When I was little, one of the things I remember most from our road trips was my sister wailing from her seat "my tuuuuuummmmmy hurts".
I remember being so irritated that my sister got to dictate how far the windows got to be open, even on a freezing day. She got to sip soda or suck on candy or hold my mother's hand diagonally from the front seat, all to make sure her precious tummy was ok. I really didn't get it. I'd never suffered from any sort of car sickness, so it felt a little attention grabbing to me.
By the way, it bears noting that another memory I have is my mother proudly taking us out in her brand new car, and my sister immediately throwing up all over the back seat. This may be a real memory, this may be a family legend, but her motion sickness was a respected beast we didn't challenge.
Then I grew up. On of the first things Adam and I did on our honeymoon was take a glass bottom boat ride in the Caribbean. Paradise...romantic...not so much. Adam instantly learned that the sickness part of the vows was now. He spent the entire boat ride rubbing my back and encouraging me to not look at the fish swimming through the turquoise water, but at the horizon so my poor stomach would stop heaving.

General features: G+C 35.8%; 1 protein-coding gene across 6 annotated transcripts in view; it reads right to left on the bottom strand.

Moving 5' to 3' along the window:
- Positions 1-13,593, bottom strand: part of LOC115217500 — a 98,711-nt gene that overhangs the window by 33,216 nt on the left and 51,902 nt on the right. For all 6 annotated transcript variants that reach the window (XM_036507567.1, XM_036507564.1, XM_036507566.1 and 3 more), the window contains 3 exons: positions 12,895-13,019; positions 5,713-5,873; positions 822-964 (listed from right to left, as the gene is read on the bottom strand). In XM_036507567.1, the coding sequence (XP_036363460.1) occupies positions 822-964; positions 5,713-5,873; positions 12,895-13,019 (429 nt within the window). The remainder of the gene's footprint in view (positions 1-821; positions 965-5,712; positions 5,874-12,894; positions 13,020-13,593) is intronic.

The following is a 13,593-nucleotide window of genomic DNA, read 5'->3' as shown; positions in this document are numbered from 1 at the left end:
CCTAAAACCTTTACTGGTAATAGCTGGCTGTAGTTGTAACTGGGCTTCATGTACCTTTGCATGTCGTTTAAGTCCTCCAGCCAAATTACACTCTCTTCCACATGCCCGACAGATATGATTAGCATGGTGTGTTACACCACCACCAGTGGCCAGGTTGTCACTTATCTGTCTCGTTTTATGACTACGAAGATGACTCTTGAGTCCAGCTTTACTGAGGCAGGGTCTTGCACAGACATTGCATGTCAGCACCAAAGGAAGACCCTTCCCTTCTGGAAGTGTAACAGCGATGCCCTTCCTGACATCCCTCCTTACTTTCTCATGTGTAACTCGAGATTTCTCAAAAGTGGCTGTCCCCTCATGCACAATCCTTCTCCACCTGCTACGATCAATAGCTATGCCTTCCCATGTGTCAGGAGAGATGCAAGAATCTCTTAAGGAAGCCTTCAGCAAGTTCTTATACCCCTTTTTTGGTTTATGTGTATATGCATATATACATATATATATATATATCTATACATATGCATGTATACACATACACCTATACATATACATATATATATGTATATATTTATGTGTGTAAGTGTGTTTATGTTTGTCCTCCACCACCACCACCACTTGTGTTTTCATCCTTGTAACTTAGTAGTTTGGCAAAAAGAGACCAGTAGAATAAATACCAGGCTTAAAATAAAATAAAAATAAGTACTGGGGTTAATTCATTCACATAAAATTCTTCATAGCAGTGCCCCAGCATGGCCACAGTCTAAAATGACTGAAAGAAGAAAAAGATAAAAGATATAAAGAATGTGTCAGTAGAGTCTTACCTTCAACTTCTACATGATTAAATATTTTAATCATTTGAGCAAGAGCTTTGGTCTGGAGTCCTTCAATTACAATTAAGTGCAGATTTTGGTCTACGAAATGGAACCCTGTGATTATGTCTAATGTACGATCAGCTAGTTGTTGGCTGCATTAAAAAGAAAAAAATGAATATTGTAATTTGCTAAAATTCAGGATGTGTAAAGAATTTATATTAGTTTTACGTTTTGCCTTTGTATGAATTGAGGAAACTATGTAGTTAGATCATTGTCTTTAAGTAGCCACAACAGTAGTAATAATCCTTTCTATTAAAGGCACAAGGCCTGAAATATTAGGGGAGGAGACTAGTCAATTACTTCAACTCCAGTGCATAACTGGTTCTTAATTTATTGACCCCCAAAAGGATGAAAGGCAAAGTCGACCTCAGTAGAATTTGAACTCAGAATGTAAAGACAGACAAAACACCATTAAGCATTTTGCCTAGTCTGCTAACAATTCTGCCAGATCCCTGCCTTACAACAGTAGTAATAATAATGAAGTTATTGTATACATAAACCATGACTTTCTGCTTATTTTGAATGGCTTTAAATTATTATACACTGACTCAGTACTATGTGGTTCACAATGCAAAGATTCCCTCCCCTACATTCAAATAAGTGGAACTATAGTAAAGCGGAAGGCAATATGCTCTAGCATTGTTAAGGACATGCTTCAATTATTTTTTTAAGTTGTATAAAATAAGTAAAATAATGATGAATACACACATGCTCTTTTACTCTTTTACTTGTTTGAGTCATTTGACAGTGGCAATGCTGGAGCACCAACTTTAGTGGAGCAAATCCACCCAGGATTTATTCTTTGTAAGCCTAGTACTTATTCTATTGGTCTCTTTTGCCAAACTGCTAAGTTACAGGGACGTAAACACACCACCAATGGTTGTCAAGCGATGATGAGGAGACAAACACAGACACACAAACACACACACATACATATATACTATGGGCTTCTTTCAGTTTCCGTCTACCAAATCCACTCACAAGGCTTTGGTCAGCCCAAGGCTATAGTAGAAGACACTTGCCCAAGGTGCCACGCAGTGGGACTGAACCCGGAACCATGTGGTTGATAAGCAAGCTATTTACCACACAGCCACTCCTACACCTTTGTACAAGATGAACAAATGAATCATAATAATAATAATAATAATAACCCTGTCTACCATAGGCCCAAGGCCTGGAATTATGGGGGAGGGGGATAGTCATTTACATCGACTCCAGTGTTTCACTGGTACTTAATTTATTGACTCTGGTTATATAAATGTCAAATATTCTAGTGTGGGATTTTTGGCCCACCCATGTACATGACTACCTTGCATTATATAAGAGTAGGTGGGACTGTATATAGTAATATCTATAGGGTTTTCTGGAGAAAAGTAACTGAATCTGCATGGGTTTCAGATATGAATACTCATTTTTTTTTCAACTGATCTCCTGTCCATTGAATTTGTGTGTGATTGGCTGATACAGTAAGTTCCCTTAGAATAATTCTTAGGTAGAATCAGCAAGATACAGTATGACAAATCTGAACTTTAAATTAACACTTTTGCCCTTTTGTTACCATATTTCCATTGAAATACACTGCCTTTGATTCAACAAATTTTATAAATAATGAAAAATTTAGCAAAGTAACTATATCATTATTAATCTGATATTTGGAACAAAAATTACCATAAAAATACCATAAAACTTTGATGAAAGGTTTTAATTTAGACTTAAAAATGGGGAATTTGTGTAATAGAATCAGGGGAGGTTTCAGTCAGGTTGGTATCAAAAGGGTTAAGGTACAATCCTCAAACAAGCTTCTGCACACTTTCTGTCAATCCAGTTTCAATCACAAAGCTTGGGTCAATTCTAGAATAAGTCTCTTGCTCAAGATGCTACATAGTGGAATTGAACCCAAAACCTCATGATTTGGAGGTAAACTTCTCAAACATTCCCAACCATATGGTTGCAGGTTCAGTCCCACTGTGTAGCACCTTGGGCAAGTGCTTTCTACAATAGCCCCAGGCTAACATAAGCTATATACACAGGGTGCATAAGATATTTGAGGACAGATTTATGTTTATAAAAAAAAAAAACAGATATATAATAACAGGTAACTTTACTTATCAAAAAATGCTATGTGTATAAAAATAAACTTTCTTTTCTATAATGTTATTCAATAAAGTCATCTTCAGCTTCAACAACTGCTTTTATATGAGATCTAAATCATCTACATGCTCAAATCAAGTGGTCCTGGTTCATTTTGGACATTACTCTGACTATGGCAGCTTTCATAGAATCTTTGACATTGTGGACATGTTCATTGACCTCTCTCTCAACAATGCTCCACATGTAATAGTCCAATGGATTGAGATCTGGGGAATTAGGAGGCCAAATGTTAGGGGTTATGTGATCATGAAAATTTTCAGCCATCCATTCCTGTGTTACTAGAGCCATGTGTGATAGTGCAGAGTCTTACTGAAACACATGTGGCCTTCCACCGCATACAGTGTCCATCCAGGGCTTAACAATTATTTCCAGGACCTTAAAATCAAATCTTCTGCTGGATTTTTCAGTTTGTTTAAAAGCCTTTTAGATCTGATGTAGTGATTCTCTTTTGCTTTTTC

After two pregnancies, my stomach got worse. I now have to deal with motion sickness when I fly, go on a boat, and even, yes, when we're in the car. As a kid I may have had my nose buried in a book to try and block out my sister's whimpers, but as an adult we found out that I can't even navigate on my smart phone - that is too much reading for me.
Since I'm not down with having to be the only driver in the family, I've figured out some things that really do work. I'm guest posting on Premier Mazda today about how to handle a passenger who may be prone to motion sickness.
And don't judge. It may be you next.
(In case you're interested, I've included links to some of the solutions that may be tricky to find. Check them out!
Any tricks I may have missed?